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Review: That Awkward Moment

January 30, 2014

By John Corrado

★★ (out of 4)

That Awkward Moment PosterThe title of That Awkward Moment could be used to describe the film itself, a romantic comedy that provides several scenes that feel awkward, a word I’m using with both negative and mildly positive connotations.  The aptly titled movie opens tomorrow, courtesy of VVS Films.

The film opens with Jason (Zac Efron) sitting on a park bench in the middle of the night, telling us in voiceover that it’s cold outside and he’s waiting for a girl.  This is a cliché and the character knows it, but writer and director Tom Gormican is subverting the typical scenario, which actually starts things off on a somewhat promising note.

After Mikey (Michael B. Jordan) finds out that his wife (Jessica Lucas) is cheating on him with a divorce lawyer who “looks like Morris Chestnut,” his buddies Jason and Daniel (Miles Teller) make a pact that they are staying single with him.

This works out for Jason, because for him the title moment comes when a girl starts a conversation with the word “so,” meaning that she expects more than just casual sex from a relationship.  But their promise predictably gets broken when Jason makes a connection with Ellie (Imogen Poots), a cute girl staring at him from across the bar, and Daniel starts recognizing deeper feelings for his friend and confidante Chelsea (Mackenzie Davis).

From here, That Awkward Moment is mildly amusing in a mindless romantic comedy sort of way, offering plenty of scenes that deliver exactly what the title promises, even if some of these moments do feel contrived.  For example, after their first night together, Jason accidentally mistakes Ellie for a hooker.  But who do you think he meets again during a pitch meeting the next day, when she is sitting across the table at the publishing house where he works with Daniel?  There are some entertaining scenes, and they are all gamely played by the talented and attractive young cast, which includes two of the most promising actors of this generation with Miles Teller and Michael B. Jordan.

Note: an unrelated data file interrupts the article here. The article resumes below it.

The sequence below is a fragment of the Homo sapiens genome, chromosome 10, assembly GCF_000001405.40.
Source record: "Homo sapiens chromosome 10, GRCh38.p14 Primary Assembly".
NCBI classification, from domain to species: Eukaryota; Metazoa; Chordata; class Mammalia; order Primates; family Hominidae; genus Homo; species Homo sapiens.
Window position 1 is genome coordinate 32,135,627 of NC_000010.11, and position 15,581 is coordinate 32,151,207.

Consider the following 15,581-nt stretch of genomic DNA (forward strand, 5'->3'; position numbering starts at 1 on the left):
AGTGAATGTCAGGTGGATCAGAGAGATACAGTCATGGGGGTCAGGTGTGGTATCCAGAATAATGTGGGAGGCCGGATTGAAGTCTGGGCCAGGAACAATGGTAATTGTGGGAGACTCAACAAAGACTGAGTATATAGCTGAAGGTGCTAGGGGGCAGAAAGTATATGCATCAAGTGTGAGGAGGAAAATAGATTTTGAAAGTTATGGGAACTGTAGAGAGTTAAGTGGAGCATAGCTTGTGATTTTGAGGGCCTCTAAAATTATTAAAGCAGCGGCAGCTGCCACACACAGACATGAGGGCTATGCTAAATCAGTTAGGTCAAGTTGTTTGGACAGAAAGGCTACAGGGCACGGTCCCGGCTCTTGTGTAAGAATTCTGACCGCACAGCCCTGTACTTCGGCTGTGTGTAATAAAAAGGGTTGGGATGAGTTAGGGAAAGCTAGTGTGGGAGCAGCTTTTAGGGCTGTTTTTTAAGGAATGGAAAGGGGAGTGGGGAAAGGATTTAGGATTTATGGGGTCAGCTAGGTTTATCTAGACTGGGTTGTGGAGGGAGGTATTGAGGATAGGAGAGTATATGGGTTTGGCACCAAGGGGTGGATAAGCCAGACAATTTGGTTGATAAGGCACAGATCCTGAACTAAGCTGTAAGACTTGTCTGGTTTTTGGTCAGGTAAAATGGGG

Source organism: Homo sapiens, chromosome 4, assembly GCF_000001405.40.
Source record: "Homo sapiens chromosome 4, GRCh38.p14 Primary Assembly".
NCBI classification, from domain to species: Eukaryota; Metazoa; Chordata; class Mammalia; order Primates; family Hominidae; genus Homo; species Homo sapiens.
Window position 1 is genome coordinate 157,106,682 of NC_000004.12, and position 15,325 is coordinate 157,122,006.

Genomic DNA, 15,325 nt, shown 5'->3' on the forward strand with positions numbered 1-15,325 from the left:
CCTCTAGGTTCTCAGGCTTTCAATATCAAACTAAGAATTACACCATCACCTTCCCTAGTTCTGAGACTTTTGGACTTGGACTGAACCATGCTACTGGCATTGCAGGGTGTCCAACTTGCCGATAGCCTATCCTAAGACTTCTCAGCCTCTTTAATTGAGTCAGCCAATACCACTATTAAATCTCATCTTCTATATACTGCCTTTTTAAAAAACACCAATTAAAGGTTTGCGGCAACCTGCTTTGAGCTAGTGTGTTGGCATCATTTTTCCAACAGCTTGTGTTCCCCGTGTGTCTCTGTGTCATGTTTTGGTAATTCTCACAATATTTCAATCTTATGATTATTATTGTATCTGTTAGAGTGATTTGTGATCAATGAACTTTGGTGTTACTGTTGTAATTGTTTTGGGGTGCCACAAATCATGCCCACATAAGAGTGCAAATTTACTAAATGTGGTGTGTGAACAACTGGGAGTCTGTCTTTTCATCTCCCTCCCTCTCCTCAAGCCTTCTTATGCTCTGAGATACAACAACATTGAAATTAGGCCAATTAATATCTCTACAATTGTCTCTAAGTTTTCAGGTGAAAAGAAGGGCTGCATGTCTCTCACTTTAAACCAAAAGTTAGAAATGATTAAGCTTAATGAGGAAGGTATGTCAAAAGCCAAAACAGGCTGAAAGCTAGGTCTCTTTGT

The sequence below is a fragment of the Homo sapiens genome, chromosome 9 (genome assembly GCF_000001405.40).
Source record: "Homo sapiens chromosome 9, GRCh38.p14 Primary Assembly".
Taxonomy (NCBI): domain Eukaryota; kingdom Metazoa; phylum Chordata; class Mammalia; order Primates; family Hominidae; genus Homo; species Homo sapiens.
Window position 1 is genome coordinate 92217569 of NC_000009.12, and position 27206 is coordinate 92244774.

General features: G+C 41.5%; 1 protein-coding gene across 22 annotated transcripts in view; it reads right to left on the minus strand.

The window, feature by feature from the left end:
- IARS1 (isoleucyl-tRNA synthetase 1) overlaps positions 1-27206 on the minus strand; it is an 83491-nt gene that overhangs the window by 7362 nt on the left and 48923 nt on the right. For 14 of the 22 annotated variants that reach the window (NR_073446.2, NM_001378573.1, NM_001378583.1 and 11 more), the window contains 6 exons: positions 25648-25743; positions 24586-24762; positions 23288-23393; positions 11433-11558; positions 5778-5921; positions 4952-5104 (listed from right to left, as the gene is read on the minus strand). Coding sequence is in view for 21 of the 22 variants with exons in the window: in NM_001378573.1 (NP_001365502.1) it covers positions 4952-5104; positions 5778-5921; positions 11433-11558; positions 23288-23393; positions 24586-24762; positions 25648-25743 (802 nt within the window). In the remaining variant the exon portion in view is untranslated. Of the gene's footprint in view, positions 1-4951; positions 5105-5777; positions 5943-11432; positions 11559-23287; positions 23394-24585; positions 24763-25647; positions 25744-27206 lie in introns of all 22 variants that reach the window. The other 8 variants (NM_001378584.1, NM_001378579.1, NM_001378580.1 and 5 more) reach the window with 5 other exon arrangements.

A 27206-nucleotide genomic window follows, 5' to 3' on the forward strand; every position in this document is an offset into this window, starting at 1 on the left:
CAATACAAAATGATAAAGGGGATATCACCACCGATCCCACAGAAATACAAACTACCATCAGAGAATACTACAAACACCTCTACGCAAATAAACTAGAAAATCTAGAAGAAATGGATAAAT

But then comes the “so” moment as Jason would call it, when things become serious and therefore cliché.  We spend much of the movie waiting for these guys to grow up and make more mature decisions about their relationships, but when the film takes a dramatic turn in the last act, I found myself yearning for the freewheeling feel of the earlier scenes.  I won’t spoil the circumstances, but an announcement is made that changes the fate of a minor character who was literally just introduced a few scenes earlier, prompting Jason to make a decision that seems completely cold.  This is a film that frustratingly uses a dramatic incident as a plot device, awkwardly placing drama in the middle of the comedic narrative simply as a false turning point for the characters.

As attractive as the locations and cast might be, this is frequently a clichéd film, and the only plot point that we don’t see from a mile away comes out of nowhere and doesn’t fit with the rest of the movie.  By the time we circle back to that opening scene on the park bench, things feels predictable, like we’ve seen this all before.  Although Zac Efron, Miles Teller and Michael B. Jordan are all likeable enough actors to keep the film watchable, That Awkward Moment ultimately would have been more fun if they avoided many of the title moments and didn’t try committing to being serious.

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